For the past two or three days, my anxiety has been rampant. And for no apparent reason. Things are moving swimmingly. Yes, my youngest has been sick for a few days, but nothing serious. Yes, I had to leave work early on Monday to retrieve said sick child from preschool, but it was a non-issue for my boss. Yes, the weather has been cruddy and I like my sunshine, but that’s not usually something that sets off the anxiety.

I think it’s just rearing its ugly head to remind me that it’s there, or something like that. Hey, don’t forget me! Your old pal, anxiety! Just popping in to say hi! It’s been there all my life, so it’s been hard to just kick it out the door and not look back.

I have a prescription for Clonazepam which it says on the bottle to take “as needed for anxiety.” At first, I took it a lot. Nearly every day. And lately have been trying to go without. Sometimes, I feel myself getting uppity, and I go for the bottle, but my husband encourages me to take a time out, breathe, let the feeling pass, and in 5 or 10 minutes if I’m still on edge, then take it.

And that’s been working pretty well. The idea is for me to have the medication for only a few months anyway, so I do need to start recognizing the anxiety for what it is, the actual level that it’s at when I start to feel it. And to train myself to get over the hump and move along with my day.

But, the other night, I didn’t take it at bedtime, though I wanted to. I hardly slept at all that night. I’d roll over and glance at the clock just about every half hour, all night long. And there was nothing specific on my mind, just a bunch of thoughts racing through my mind. I’ve got a long to-do list to accomplish before the kids’ summer vacation starts, but there’s still time for it all to get done. I just felt…on edge. Jumpy. Unsettled.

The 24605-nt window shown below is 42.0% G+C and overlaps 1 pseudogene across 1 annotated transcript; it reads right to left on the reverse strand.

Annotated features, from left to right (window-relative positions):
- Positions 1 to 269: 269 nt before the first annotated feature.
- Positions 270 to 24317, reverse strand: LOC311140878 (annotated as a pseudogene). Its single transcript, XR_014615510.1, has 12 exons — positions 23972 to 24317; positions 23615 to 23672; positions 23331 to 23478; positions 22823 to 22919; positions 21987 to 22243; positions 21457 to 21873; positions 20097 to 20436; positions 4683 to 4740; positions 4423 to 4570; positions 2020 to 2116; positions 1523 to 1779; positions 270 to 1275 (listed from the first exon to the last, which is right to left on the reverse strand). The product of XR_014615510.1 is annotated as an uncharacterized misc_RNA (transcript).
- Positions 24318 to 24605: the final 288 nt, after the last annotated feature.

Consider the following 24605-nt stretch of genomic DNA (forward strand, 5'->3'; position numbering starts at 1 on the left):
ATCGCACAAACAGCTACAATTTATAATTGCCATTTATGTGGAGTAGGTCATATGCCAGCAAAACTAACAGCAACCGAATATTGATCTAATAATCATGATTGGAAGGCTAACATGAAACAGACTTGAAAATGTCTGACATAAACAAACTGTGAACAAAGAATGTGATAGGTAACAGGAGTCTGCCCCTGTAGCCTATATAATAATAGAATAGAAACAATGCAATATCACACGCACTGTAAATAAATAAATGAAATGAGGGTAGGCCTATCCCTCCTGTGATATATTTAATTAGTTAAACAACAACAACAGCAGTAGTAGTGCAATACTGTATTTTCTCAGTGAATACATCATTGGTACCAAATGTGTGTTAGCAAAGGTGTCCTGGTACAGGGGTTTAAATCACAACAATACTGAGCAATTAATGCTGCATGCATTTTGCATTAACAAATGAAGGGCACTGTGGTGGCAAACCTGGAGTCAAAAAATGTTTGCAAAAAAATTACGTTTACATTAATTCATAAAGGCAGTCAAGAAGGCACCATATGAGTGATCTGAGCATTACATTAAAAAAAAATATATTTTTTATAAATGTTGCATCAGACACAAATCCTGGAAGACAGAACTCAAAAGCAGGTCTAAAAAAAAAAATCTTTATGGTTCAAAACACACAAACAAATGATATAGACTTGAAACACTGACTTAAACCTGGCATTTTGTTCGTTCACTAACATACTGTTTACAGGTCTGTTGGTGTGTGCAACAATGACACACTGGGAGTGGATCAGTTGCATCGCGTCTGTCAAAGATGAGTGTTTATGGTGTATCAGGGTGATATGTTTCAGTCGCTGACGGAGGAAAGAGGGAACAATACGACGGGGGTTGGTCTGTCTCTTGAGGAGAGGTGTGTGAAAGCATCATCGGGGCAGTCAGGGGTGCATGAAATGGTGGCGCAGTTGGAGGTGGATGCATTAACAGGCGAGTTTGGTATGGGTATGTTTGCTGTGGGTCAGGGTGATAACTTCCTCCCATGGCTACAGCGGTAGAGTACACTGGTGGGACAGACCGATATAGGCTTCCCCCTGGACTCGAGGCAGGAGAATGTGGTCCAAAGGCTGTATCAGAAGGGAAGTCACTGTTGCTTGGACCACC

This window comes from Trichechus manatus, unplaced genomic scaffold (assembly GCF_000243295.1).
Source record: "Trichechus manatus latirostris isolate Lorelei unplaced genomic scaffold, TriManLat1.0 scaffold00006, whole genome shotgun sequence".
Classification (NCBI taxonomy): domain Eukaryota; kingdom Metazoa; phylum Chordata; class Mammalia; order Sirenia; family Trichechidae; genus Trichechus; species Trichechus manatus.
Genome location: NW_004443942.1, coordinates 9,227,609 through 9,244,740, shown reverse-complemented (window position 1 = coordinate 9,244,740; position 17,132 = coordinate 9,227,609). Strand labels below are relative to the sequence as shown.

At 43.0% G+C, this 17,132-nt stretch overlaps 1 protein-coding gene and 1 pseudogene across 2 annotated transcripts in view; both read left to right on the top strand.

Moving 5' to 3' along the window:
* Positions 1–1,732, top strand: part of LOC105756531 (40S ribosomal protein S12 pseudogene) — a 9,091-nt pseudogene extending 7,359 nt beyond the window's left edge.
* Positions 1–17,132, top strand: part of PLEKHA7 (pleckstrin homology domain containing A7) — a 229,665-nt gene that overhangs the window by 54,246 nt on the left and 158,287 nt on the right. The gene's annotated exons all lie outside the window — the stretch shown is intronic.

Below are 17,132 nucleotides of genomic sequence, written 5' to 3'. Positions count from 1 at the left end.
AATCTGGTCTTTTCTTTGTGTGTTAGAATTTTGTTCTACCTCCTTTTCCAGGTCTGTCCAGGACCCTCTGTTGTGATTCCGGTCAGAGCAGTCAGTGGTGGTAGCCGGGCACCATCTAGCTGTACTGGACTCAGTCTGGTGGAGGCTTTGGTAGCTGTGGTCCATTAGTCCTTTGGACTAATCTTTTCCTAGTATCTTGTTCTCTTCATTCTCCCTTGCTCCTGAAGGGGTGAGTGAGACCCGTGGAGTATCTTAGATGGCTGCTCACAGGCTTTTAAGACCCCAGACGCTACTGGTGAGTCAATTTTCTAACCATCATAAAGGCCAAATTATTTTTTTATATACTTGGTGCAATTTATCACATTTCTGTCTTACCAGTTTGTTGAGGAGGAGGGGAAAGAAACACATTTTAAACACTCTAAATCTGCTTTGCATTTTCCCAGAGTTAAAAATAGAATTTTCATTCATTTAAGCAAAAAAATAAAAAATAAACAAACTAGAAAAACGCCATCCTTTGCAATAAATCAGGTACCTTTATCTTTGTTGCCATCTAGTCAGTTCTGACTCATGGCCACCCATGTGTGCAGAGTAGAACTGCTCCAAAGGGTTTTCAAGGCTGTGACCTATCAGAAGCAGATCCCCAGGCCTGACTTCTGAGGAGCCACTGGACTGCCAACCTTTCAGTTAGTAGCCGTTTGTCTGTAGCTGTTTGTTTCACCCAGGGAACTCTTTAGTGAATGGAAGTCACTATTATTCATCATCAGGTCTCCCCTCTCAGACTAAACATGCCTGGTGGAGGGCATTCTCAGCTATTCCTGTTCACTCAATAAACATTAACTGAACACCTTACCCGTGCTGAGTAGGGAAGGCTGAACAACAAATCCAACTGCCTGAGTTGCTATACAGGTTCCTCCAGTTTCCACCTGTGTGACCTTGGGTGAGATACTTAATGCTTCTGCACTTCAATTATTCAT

At bedtime last night, I was feeling slightly anxious, but ok. So, again, I didn’t take it. But, when I caught myself wide-eyed, and for some reason drafting my father’s eulogy in my head (he’s 54 and not even ill), I knew it was time. Somehow I’d let my anxiety take over my brain again, and all my swirling, crazy thoughts had led me to that place again. I haven’t been like that in a while, the anti-depressant I’m on has helped me immensely. But, I guess there’s still going to be those times when I fill up with steam and have to let it out somehow, before I explode again. So, I got up around 1:30 a.m. and took the medication. And I feel calmer this morning than I have in days.

I had so many awful days before, when I was drinking. And now that I’ve started having good days, and lots of good days in a row, I guess it’s easy to forget that there will still be bad moods, tough days and a little anxiety sprinkled on top, because that will always be a part of who I am. But, I’m learning that I have tools to get through: meditation, talking it out to someone, focusing on a hobby or my writing, going for a walk, having a cup of tea, basically just relaxing and getting my mind out of the irrational-worry gutter.

Anxiety was a big part of what fueled my addiction. If it is for you too, I suggest that you try to focus on worry and anxiety as a part of your recovery. Not focusing on it enough played a big part in my relapse, so I’m trying to really focus on it now. Trying to be aware of it all the time. When it’s not there, I’m so happy and peaceful; a new and completely amazing feeling for me.

Take each day, each moment, as it comes, and try to remember that you’ll be ok. You’ll get through. Some days you’re the pigeon, some days you’re the statue. That just makes you human.